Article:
The Wiehls are happy, too. After fourteen years on their property, it has really become a home away from home, a little piece of English countryside in rural Connecticut.
Photography Courtesy of Hoffman Landscapes, Inc., Wilton, Ct.
The eclectic property consists of a main house, guest cottage, three red antique tobacco barns, a pool area and a racetrack. But there’s no identity crisis here: All of these elements are tied together by landscaping with an English cottage feel.
Dining Al Fresco
The Wiehls enjoy entertaining outdoors. "What I love about the pool is that it's so sheltered," Dana says. "You feel you're being hugged by the long tobacco barn."
The landscaping frames and flatters the hardscape elements of the property.
Landscape architect Brian Cossari added cutting gardens so the Wiehls could have flowers for bouquets all summer.
An urn on a pedestal lends a classic touch. Hidden behind the house, the pool area adds an element of surprise and makes the pool area feel secluded.
Sleek outdoor furniture works surprisingly well with the weathered red wood.
Landscape architect Brian Cossari constructed stone retaining walls and steps made of stones from the local quarry.
A privet hedge and plenty of plantings for texture add interest to the patio and pool.
The pergola is topped with Japanese wisteria, helping to shade the table.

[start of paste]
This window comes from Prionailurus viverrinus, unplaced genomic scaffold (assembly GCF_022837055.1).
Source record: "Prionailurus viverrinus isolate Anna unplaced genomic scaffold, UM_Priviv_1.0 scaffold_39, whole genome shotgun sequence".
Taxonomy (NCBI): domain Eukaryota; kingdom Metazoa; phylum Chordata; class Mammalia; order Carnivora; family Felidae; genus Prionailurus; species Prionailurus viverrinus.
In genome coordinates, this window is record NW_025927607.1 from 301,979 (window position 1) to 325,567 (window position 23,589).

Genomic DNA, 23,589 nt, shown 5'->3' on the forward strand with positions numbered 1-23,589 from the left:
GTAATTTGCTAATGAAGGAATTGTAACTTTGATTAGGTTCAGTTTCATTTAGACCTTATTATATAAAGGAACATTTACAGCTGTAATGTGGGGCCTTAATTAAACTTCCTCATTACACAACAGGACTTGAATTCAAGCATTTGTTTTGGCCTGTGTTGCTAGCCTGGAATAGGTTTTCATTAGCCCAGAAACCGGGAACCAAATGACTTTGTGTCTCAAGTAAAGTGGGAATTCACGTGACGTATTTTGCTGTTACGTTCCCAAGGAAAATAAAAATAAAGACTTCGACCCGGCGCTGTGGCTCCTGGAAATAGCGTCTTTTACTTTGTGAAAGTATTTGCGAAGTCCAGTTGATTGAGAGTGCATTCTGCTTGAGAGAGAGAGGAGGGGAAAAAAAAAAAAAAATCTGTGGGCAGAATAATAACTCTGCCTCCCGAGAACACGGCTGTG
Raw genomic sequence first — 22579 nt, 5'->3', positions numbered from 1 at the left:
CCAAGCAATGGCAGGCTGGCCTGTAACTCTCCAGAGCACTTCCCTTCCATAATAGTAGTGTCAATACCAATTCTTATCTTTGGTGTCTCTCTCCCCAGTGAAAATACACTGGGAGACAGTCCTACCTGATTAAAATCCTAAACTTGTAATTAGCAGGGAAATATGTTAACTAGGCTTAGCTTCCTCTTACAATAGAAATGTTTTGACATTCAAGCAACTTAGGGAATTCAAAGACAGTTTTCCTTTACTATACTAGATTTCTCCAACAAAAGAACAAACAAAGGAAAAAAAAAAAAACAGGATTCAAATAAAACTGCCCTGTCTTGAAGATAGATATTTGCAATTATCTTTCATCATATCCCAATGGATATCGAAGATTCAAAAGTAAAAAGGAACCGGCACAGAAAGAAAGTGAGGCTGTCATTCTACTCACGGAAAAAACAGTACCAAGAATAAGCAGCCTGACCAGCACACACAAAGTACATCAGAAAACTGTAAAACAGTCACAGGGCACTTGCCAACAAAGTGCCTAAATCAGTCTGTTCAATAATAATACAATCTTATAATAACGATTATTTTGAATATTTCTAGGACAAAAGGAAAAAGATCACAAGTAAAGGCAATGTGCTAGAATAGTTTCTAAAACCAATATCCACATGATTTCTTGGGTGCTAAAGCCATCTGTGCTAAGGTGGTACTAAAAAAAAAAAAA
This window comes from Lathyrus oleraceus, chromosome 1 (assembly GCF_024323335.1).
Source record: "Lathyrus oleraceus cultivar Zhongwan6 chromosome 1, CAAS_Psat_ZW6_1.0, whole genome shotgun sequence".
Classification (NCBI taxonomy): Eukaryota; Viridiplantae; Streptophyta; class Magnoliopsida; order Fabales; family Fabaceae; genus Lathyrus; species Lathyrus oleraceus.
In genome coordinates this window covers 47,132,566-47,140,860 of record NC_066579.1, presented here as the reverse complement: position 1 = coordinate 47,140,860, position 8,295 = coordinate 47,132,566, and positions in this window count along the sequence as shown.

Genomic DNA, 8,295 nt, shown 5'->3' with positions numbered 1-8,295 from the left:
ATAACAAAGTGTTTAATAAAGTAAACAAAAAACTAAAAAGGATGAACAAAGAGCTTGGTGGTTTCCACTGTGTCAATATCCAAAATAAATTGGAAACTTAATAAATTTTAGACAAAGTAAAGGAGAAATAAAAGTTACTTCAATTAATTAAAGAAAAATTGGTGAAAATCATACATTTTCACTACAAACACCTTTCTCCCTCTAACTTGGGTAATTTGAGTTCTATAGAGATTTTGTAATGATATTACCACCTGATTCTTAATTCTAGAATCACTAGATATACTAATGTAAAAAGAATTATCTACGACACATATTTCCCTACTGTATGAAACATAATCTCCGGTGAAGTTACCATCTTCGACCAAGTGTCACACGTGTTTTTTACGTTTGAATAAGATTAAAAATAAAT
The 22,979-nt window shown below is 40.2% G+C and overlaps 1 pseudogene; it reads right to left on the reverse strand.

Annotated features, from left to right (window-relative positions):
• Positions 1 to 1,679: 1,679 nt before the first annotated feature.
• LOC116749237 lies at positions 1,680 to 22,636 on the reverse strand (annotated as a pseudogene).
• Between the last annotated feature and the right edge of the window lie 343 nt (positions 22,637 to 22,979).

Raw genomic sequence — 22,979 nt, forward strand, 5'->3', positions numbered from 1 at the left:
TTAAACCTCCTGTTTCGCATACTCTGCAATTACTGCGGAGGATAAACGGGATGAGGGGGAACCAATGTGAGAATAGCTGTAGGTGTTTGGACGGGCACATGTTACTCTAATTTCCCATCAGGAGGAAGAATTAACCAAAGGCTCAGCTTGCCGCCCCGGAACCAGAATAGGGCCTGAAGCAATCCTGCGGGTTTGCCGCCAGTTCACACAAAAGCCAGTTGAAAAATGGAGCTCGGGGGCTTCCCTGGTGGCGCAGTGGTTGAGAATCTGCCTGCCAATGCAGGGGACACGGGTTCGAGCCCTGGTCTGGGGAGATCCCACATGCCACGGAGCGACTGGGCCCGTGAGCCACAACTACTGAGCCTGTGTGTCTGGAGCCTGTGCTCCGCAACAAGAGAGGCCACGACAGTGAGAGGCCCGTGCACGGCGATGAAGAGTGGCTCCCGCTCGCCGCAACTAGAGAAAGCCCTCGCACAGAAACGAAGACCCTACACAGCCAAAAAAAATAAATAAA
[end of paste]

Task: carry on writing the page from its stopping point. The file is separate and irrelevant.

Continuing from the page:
Draping the columns lends a touch of formality for a special occasion. The pool area’s columns allude to the columns on the main house. Bluish-purple salvia adds a jolt of color.
An armillary, set on a column for added height, makes a good focal point.
Painted red, the guest house blends nicely with the barns and is handy to the pool.
Loose shrubs and colorful blooms help create the English garden feel.
Here you can glimpse the mesh that is part of the fencing. “We put in paddock style fencing that meets the pool code with a wire mesh—low in visibility,” landscape architect Brian Cossari says.
A Place to Perch
Homeowner Dana Wiehl set an antique English iron bench in a glade of ferns and hostas.
“Greek Revival on a farmhouse is very unusual,” landscape architect Brian Cossari says. “Our goal was to tie in the new structures with the existing architecture for a coehsive look.”
The worn patina on the urn adds to its charm. Spikes enhance its verticality.
Ladys Mantle has delicate sprays of yellow blooms and leaves that cup water droplets from rain.
Red, Red Rose
Red roses can always be relied on to lend a cottagey look.
Windowboxes help the barn get ready for its closeup.
Portrait of the Homeowners
Dana and Richard Wiehl.